Jimmy Carter’s rejoinder to this is that it’s cherry-picking. He went on the Diane Rehm show and argued, “If you read the words and actions of Jesus Christ, he not only never discriminated, but he also exalted women far beyond any status they had ever enjoyed before that, and even since then. But there are some verses in the 36,000 or so in the Holy Bible that you can extract in their isolation, and you can prove almost anything you want.” He also tried to sell audiences on the idea that Paul commanding women to be silent and submissive in churchwas somehow just a local issue and not somehow reflective of a broader view of women’s roles, though he did not explain how on Earth it could ever be okay to tell women that they are to be silent and submissive “as the law says.”

The problem is both Carter and the fundamentalists he denounces are cherry-picking Bible verses. Carter likes to cite Galatians 3:28, which states, “There is neither Jew nor Gentile, neither slave nor free, nor is there male and female, for you are all one in Christ Jesus,” as proof that the New Testament supports a view of female equality. But there’s no real reason to think that verse “counts” more than the number of verses that are quite clearly stating that women are inferior to men.

Indeed, it’s worth noting that it’s not just liberal Christians that ignore Bible verses that are just too reactionary for our times. There’s some parts of the Bible that are too conservatives or backwards for every stripe of conservative, no matter how conservative. Protestant fundamentalists ignore the parts of the Bible that instruct women to be silent in church, and even the Catholic church doesn’t take that part so literally that nuns and female Sunday school teachers are not allowed to teach religion. And pretty much all stripes of Christian, from the most conservative to the most liberal, pointedly ignores the parts of the New Testament that endorse slavery and instruct slaves to obey their masters.

What we’re left with is the unavoidable conclusion that both fundamentalist and liberal Christians have a tendency to decide first how they feel—do they believe women are equal to men or inferior to men?—and then they start mining the = Bible for verses to back up the point of view they’ve already decided on. Since there’s no outside reference point to show which verses are the truest, best ones, this is the only way that it could work. All stripes of Christian, in addition, are happy to switch up what verses they believe “count” and what do not according to the changing tides of their time.

Carter touches on this briefly, writing, “There is no need to argue about such matters, because it is human nature to be both selective and subjective in deriving the most convenient meaning by careful choices from the thirty-one thousand or so verses in the modern Christian Bible.” However, it’s a brief thought, almost an aside. He is far more interested in playing the verse vs. verse game, even though he tacitly admits that it’s a pointless game that no one will ever win because, as he says, religious authorities will always end up just accepting “the version they prefer.”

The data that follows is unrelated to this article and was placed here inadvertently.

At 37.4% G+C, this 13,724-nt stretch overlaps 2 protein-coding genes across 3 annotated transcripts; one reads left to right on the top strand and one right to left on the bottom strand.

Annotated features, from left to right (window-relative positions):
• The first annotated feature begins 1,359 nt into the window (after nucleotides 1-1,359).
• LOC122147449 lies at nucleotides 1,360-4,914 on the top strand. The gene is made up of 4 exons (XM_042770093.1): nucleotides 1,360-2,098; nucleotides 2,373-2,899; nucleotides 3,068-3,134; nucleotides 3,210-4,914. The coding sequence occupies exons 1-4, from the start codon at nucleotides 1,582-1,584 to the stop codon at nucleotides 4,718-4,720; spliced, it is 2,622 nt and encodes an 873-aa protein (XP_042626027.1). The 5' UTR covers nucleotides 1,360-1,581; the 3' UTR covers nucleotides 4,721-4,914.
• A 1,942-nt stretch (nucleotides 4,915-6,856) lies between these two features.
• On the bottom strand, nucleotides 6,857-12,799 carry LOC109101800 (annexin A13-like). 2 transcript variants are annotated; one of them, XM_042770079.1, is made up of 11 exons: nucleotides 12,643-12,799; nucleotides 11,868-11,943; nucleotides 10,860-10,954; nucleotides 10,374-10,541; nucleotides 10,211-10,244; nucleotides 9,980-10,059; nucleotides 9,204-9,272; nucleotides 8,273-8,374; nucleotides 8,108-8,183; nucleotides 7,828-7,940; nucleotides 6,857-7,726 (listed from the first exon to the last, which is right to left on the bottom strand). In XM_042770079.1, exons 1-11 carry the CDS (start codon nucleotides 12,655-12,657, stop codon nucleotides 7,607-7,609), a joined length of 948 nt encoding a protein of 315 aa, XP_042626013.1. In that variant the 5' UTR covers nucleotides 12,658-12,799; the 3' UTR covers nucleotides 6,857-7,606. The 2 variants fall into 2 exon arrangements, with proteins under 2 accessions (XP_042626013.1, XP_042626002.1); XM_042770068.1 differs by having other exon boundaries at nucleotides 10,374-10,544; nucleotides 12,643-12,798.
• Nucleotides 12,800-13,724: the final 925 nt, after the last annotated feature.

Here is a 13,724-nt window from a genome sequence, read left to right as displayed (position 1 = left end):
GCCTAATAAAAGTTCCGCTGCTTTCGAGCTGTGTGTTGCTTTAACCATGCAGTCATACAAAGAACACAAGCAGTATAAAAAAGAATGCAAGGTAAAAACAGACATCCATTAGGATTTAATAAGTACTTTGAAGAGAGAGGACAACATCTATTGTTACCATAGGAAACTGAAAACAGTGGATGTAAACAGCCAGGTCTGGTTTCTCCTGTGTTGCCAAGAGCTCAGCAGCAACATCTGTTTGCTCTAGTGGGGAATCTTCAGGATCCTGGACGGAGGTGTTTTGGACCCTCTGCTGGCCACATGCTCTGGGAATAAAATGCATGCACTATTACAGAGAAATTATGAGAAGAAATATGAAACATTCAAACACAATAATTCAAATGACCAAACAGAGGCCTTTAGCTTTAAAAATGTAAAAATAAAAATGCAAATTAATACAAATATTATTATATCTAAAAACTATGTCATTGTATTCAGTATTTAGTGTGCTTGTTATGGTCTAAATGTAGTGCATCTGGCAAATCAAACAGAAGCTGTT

It’s a shame, really, because exploring this idea—that all religious people are, on some level, making it up as they go along—would be a lot better use of a liberal Christian’s time than trying to match fundamentalists verse for verse, hoping your Galatians cancels out their Corinthians, all while knowing that no one is ever persuaded this way. What liberal Christians could do, instead of quibbling endlessly with conservatives over theology, is stand up and say, “No one knows either way what God wants or what Jesus would have wanted, so let’s table the argument and start discussing the facts and evidence instead.”

Jimmy Carter is running around doing press arguing that Jesus didn’t want to oppress women. It’s probably helpful for the press to remember that “religious” is not the same thing as “misogynist.” But reminding people that liberal Christians exist does very little to convince them that liberal Christians somehow have a better read than fundamentalist Christians do when it comes to what God thinks about women’s equality. What would be better is if Carter broke the mold and demanded a different debate between Christians about these issues? Carter has a unique opportunity to go on TV and ask his fellow Christians to stop trying to suss out what God wants when it comes to women.

The biggest fallacy in our modern political discourse is this belief that because one believes in God, one has to involve God’s wishes in your decision-making. The problem with that, as Carter understands, is no one actually knows what God is thinking and so they are simply asserting what they believe and assuming God is along for the ride. The best thing Carter could do to advance the cause of a liberal, feminist Christianity is to challenge his fellow Christians to get past this endless loop of Bible-mining and instead to join the secular world in putting the real-world evidence first and seeing where it leads them.

Amanda Marcotte is a Brooklyn-based freelance writer and journalist. She's published two books and blogs regularly at Pandagon, RH Reality Check and Slate's Double X.